Woman Arrested for Filming a Traffic Stop

My first two novels, Compulsion and Dead Game, feature a vigilante crime fighter named Emily Stone.  This woman takes it upon herself to track down the most dangerous criminals in her community and then anonymously hands over the evidence she has collected to police before quietly moving onto the next case.  She uses surveillance equipment, determination, and great instinct to bring many violent offenders to justice. 

In Rochester, New York, another Emily recently took the law into her own hands.  The twist here, though, is that she was tracking the law itself.

Emily Good was arrested in May for filming a traffic stop that was occurring outside her home.  Although she never left her front yard, she was ordered by the officers on the scene to go inside because they felt her presence was threatening.  Ms. Good refused to leave her yard or to stop filming and she was eventually arrested.  She is now facing the misdemeanor charge of obstructing governmental administration. 

The video captured by Ms. Good found its way onto YouTube and now has become quite a sensation, with viewers arguing over where this amateur cameraperson had every right to film from her yard or if she should have followed police orders and filed a complaint later if she desired.

We should find out very soon what a judge thinks of Emily Good’s decision to fight authority with a video camera. 

But, in the meantime, what do you think?  Was Ms. Good within her rights to film the traffic stop?  Or, could her presence have been a distraction that placed the safety of the officers in danger?  Let me know what you think!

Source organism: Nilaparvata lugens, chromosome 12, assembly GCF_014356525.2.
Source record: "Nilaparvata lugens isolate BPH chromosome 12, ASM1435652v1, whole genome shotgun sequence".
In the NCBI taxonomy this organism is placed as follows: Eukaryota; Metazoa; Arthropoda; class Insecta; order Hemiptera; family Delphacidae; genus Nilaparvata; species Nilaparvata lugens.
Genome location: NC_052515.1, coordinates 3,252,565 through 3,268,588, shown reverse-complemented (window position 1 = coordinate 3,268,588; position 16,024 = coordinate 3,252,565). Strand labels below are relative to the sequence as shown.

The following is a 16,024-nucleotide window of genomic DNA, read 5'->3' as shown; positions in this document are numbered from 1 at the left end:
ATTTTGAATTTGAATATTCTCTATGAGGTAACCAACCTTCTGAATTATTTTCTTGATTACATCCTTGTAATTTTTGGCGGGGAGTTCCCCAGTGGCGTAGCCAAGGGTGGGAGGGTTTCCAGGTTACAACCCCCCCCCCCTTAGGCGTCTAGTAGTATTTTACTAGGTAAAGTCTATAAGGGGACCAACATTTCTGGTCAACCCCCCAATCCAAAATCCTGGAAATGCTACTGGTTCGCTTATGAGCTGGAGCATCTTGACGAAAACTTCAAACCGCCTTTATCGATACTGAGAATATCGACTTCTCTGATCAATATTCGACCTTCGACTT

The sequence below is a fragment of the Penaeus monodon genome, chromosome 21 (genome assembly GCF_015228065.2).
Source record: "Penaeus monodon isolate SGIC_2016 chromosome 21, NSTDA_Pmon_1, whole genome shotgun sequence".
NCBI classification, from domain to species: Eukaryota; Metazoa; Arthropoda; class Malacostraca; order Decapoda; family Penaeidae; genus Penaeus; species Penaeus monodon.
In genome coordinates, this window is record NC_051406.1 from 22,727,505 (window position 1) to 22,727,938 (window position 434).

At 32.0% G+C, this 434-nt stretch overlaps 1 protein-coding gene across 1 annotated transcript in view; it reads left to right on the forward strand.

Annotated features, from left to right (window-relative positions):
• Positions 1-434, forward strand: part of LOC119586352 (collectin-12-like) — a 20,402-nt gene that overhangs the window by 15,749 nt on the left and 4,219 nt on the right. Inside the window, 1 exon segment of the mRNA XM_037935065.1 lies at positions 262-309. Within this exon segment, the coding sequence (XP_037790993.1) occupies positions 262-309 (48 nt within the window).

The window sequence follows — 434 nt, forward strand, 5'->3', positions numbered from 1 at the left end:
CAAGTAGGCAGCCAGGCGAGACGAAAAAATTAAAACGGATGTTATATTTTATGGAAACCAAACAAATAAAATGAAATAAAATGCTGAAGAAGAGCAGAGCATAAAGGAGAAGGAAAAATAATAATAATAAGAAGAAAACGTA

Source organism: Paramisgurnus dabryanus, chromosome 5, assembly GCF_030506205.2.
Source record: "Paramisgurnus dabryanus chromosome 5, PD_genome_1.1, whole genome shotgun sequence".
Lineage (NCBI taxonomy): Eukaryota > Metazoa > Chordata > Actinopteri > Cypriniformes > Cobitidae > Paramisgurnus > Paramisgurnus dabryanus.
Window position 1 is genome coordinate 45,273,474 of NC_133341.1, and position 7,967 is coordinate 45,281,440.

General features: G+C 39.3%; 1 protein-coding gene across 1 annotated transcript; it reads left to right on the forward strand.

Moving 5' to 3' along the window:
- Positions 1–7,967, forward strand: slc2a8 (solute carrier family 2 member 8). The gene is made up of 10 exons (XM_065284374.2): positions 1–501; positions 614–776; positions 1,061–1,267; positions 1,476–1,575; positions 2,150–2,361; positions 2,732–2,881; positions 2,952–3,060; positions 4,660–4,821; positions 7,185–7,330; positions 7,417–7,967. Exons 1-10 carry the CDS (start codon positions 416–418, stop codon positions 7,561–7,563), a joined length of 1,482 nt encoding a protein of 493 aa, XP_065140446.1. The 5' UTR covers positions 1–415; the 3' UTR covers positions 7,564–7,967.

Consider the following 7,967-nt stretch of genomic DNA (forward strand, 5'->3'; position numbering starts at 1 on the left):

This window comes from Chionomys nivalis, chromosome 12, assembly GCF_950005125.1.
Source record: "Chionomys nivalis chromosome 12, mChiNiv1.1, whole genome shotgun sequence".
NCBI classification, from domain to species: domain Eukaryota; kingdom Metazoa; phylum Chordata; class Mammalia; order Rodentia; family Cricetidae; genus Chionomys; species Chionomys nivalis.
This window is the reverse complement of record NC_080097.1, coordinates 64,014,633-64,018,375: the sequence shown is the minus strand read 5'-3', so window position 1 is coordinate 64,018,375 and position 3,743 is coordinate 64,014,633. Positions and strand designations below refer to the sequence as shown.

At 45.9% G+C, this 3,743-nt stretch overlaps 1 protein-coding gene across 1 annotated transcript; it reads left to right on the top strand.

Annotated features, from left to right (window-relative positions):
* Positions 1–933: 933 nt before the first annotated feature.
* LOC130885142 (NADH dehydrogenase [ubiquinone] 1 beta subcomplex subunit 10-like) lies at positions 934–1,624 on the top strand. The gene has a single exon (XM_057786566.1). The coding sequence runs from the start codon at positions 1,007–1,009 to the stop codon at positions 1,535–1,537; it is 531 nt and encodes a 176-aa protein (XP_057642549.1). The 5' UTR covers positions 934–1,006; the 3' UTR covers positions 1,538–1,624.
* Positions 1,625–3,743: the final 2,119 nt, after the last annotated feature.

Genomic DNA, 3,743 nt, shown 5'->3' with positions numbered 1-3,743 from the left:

About jchasenovelist

Published thriller author, criminologist, and blogger.
This entry was posted in Compulsion, Dead Game, Police and tagged , , , , . Bookmark the permalink.

2 Responses to Woman Arrested for Filming a Traffic Stop

  1. David Holmes says:

    Cops are faced with a lot of elements that we never see. By nature they are mostly defensive and abusive. They need to be. However, they also need to know when to use common sense. If Emily Good had wandered into the street and come in contact with the arrest they would have been justified. If they thought she was a threat, they should have put her in cuffs. The police need to be constantly reminded and retrained on public connection.


  2. I know many police officers and I have come in contact with many more throughout the US for research purposes. I’m familiar with police procedures. I respect what they do and who they have to deal with on a regular basis. It’a tough job. However, as with any job and especially with any job of authority, there are individuals that are going to abuse their power.

    The video of the incident shows me that this particular police officer abused his authority. There are many ways he could have handled the situation — besides this isn’t anything new for cops. This a perfect example of a police interaction that makes many people not like the police.

    First, he was concerned about his safety with someone behind him. That would makes sense if he was alone performing the traffic stop. Well, what the heck were the other two police officers for? That’s why they are there as backup/cover for the officer who called in the traffic stop — procedure. I find it interesting that the two other officers were silent during this incident. Silence says a lot, doesn’t it? Also, when any police officer makes an arrest (not just detaining a person) they should read the person their rights right away. I didn’t hear any rights being read in the video. Hmmm? Maybe the officer causing all the fuss should watch the video for training purposes???


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